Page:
Tuesday, April 26, 2005


by AJ/Skald

If a household gets a washing machine, you never hear the family members who used to do the laundry by hand complain that this "puts them out of work." But strangely enough, if a similar development occurs on a broader social scale it is seen as a serious problem -- "unemployment" -- which can only be solved by inventing more jobs for people to do.

Proposals to spread the work around by implementing a slightly shorter workweek seem at first sight to address the matter more rationally. But such proposals do not face the fundamental irrationality of the whole social system based on market relations. While reacting to one manifestation of this irrationality (the fact that some people work long hours while others are jobless), they tend at the same time to reinforce the illusion that most present-day work is normal and necessary, as if the only problem were that for some strange reason it is divided up unequally. The absurdity of 90% of existing jobs is never mentioned.
-- Ken Knabb

Ahhh... what a great quote. "The absurdity of 90% of existing jobs...", doesn't that sum up most employment? Your average Wal-Mart, Barnes & Noble, McDonalds, corporate office jobs come to mind. I've worked plenty of jobs like that and they are indeed absurd. Boring. Monotonous. Useless.

I celebrate developments like Amazon.com,.... do I really need a poor slob to ring up the books for me?

The problem-- without these absurd activities, a great many people would starve- given the current system. Not sure what the mega "solution" is... but for starters, a simpler life helps.

A radically simpler life makes part-time work livable. I did it myself when van living. I had a very comfortable life working part time at Roly Poly and also teaching English. I worked less than 20 hours a week but ate very well, had a social life, and even saved money.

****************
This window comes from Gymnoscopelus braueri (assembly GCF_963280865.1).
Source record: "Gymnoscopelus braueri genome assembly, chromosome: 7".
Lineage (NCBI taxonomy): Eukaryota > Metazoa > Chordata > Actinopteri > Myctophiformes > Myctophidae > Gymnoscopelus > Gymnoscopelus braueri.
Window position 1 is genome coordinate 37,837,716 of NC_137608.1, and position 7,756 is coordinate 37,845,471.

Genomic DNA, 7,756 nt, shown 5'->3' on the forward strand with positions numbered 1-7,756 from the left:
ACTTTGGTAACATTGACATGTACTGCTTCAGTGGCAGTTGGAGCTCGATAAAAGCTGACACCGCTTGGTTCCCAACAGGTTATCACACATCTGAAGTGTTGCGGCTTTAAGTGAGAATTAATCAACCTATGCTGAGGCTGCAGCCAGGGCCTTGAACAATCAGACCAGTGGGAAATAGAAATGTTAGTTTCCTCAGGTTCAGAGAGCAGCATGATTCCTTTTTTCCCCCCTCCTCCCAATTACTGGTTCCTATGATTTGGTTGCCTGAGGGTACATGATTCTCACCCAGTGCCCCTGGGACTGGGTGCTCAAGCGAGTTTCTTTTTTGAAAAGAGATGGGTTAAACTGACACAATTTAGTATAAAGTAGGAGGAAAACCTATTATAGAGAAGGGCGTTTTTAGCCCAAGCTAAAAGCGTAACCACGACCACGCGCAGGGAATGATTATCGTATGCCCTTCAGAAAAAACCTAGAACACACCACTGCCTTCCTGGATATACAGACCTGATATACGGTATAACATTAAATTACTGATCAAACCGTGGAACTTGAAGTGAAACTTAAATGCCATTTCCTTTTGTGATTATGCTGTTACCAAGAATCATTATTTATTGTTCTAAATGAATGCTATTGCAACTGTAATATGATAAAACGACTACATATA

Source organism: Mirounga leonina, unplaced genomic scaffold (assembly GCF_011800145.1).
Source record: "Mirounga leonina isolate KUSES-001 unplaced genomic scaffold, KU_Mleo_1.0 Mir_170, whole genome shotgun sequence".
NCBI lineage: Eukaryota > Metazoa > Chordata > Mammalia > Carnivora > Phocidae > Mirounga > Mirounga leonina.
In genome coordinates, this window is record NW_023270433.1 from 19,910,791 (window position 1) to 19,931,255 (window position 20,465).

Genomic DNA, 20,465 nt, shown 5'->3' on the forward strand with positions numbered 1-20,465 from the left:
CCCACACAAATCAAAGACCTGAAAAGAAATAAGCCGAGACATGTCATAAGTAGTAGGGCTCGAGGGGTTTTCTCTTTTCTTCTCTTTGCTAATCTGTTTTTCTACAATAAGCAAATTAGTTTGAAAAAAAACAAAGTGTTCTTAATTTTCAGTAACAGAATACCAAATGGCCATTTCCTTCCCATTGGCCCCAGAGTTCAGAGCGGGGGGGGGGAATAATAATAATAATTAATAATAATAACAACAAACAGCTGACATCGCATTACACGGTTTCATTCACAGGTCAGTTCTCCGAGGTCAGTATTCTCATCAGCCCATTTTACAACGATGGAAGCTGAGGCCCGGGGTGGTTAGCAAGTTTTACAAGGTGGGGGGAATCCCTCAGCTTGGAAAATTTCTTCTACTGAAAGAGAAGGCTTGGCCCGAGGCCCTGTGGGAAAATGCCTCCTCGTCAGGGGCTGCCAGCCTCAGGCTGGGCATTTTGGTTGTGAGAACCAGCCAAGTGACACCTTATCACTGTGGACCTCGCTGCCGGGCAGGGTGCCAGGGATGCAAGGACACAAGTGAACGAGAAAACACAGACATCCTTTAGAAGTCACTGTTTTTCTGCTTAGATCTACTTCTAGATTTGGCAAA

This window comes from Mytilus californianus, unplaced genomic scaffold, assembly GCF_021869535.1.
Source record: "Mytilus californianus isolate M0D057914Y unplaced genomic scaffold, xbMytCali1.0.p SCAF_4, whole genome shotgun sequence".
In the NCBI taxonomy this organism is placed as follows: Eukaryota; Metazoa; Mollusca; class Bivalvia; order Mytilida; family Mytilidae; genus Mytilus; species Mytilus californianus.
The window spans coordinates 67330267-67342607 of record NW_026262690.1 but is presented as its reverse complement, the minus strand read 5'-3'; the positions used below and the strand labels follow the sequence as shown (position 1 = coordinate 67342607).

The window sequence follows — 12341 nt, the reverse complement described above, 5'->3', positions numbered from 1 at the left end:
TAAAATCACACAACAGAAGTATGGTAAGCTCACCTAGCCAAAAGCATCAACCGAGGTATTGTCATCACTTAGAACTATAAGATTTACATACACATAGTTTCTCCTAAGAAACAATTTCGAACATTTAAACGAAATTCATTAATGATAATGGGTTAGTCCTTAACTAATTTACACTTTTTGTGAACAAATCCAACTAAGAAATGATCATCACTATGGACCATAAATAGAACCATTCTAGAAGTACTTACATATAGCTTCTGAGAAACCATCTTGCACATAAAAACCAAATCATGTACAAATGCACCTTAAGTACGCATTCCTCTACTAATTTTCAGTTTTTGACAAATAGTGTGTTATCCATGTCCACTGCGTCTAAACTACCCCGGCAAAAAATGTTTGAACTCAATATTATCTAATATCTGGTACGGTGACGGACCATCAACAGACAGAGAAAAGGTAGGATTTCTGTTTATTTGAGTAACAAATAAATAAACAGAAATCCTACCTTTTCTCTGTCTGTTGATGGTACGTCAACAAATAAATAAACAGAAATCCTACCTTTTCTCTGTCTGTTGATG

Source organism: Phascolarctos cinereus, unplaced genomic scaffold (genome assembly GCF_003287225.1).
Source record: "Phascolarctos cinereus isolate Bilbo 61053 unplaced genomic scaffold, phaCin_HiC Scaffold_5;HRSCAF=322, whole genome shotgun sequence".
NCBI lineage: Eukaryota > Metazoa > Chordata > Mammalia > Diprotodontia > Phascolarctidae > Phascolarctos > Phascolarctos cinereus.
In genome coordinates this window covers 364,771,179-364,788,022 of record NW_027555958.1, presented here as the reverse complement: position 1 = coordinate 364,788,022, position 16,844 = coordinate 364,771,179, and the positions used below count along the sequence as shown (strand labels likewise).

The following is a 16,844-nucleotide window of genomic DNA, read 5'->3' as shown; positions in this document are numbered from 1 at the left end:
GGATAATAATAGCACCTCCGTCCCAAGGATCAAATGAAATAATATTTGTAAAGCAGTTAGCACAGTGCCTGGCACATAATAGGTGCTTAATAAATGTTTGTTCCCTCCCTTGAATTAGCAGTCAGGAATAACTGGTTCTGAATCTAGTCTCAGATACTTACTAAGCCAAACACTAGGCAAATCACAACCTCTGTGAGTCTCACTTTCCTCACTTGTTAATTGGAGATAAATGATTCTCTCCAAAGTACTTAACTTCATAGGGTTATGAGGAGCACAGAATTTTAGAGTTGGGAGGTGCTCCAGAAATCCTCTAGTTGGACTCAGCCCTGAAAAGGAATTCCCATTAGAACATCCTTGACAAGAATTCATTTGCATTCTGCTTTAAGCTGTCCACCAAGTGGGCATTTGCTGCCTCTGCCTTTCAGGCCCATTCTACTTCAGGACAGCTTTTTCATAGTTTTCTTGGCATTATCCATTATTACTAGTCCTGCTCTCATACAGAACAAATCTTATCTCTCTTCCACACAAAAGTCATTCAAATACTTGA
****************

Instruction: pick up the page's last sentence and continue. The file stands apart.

Then there's the young homeless professional plan... wherein you work fulltime, but only half the year (or every other year). However you slice it, half the work is necessary.

And it doesnt feel like a hardship. Once you begin simplifying, you find that most of the junk you spend money on is unecessary and unfulfilling anyway. All those gadgets-- they dont bring happiness beyond a fleeting thrill.

People do this differently, but I advocate a slow and gradual approach. Start whittling down a tiny bit at a time. Move to a slightly cheaper apartment. Get rid of a few things, a few clothes. Trade in the new car for a used car.

Take a break whenever you feel you are depriving yourself. Dont force it. Once comfortable at the new level... set out to simplify a little more. Thats how I did it. It took a few years. But eventually I lived in a Nissan Sentra! Not that Im selling that option, but it shows how far you can go. And its always a comfort to me knowing I did it-- Knowing I could do it again, if necessary.

Whatever level you stop at, youll find that your needs are fewer while your options have increased. Your need for work is lessened. Your options for leisure, fun, travel, art, friends, family, etc. have increased. And thats what its all about.


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